Tax Rules for Roth 401(k) Distributions
By Ian Berger, JD
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With more 401(k) plans offering Roth contributions and more folks taking distributions from their plans, now’s a good time to review the tax rules governing Roth 401(k) distributions.
Qualified distributions. If your Roth 401(k) distribution meets the requirements for a “qualified distribution,” you’re in luck: It comes out completely tax and penalty-free. A distribution is qualified if it meets two conditions. First, you must be age 59½ or older at the time of distribution (or the distribution must be on account of disability or death). Second, you must have held the Roth 401(k) account for more than five years. This five-year holding period starts on January 1 of the first year you made a Roth contribution to the plan from which you are now taking the distribution.
Example 1: Nia began participating in her employer’s 401(k) plan 10 years ago and made her first Roth 401(k) contribution to that plan six years ago. At age 60, Nia takes a distribution from her Roth 401(k) account. Since Nia is age 59½ or older and she made her first Roth 401(k) contribution more than five years ago, her distribution is tax and penalty-free.
Non-qualified distributions. If your distribution is not qualified, a portion will be subject to tax under the pro-rata rule. To determine how much is taxable, first divide the amount of your Roth 401(k) contributions by your total Roth 401(k) account balance (contributions + earnings). Then, multiply that fraction by the amount of your distribution. Finally, subtract this amount from your distribution amount.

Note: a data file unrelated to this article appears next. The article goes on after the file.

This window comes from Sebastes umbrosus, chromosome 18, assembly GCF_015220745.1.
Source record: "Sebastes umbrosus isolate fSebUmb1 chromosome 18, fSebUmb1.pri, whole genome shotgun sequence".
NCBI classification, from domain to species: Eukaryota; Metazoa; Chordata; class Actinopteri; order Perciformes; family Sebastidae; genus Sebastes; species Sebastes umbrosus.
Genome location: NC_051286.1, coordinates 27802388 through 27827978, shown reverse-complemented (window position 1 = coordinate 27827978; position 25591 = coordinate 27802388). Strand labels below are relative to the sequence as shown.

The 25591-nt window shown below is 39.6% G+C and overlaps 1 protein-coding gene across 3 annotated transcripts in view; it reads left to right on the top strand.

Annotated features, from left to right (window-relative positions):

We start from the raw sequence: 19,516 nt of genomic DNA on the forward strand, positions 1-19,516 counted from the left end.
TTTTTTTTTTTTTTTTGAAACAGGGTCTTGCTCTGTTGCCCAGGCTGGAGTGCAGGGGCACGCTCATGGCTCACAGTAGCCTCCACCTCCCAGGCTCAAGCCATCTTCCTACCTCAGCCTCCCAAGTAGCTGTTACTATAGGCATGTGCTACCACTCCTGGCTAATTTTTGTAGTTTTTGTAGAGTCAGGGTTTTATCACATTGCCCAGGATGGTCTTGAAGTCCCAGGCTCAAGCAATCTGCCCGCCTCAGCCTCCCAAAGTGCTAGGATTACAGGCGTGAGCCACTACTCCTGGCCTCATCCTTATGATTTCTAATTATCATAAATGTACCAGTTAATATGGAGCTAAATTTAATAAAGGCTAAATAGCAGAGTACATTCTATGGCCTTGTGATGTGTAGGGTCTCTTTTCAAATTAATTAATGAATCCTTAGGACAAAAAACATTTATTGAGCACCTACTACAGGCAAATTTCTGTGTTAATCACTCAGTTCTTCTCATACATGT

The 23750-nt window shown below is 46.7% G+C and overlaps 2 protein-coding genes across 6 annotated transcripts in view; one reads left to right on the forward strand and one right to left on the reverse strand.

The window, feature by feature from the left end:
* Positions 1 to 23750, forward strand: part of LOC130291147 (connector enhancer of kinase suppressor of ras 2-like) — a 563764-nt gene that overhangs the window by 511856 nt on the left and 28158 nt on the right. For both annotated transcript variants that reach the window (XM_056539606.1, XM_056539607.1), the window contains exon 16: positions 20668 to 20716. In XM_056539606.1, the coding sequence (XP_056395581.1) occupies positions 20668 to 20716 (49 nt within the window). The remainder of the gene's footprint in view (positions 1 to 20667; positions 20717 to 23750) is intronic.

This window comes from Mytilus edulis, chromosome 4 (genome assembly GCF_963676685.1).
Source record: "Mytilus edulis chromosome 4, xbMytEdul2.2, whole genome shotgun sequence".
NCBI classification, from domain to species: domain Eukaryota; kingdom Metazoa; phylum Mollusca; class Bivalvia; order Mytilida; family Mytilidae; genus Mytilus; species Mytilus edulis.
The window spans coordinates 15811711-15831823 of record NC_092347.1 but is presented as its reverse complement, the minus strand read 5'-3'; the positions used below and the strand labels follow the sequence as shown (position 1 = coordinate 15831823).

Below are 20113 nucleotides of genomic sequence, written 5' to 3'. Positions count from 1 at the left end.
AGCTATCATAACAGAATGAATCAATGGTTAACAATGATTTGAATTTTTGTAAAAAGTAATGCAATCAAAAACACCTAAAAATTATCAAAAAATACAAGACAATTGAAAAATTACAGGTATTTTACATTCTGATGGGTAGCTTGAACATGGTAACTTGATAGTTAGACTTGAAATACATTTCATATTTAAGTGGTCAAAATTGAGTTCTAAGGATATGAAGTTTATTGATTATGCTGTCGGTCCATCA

Example 2: Tamal, age 30, takes a $12,000 hardship withdrawal from his Roth 401(k) account. He has made $80,000 of Roth 401(k) deferrals, and his total Roth 401(k) account balance (contributions + earnings) is $100,000. The fraction of Tamal’s Roth 401(k) contributions to his total account balance is 4/5 ($80,000/$100,000). This means that $9,600 ($12,000) x 4/5) of his $12,000 withdrawal is non-taxable. The remaining $2,400 is taxable and, unless an exception applies, is also subject to the 10% early distribution penalty.
Other 401(k) accounts. When you calculate whether your Roth 401(k) distribution is subject to taxes, you can ignore other taxable amounts within your 401(k) plan, such as accounts holding pre-tax deferrals or employer matching contributions.
Special Rules for 2020. If you are an affected person under the CARES Act, you can take up to $100,000 of 2020 distributions from your IRA or your employer plan and receive several tax breaks. First, you won’t be subject to the 10% early distribution penalty. Second, you can spread taxable income ratably over three years. Third, you can recoup taxes on the distribution by repaying all or part of it to an IRA or company plan within three years.
Example 3: If Tamal (from Example 2) lost his job because of COVID-19 and took his Roth 401(k) withdrawal in 2020, he would be exempt from the 10% early distribution penalty. Also, he could spread taxes on the $2,400 taxable portion over three years or recover taxes paid on it by repaying all or part of the $2,400 within three years.
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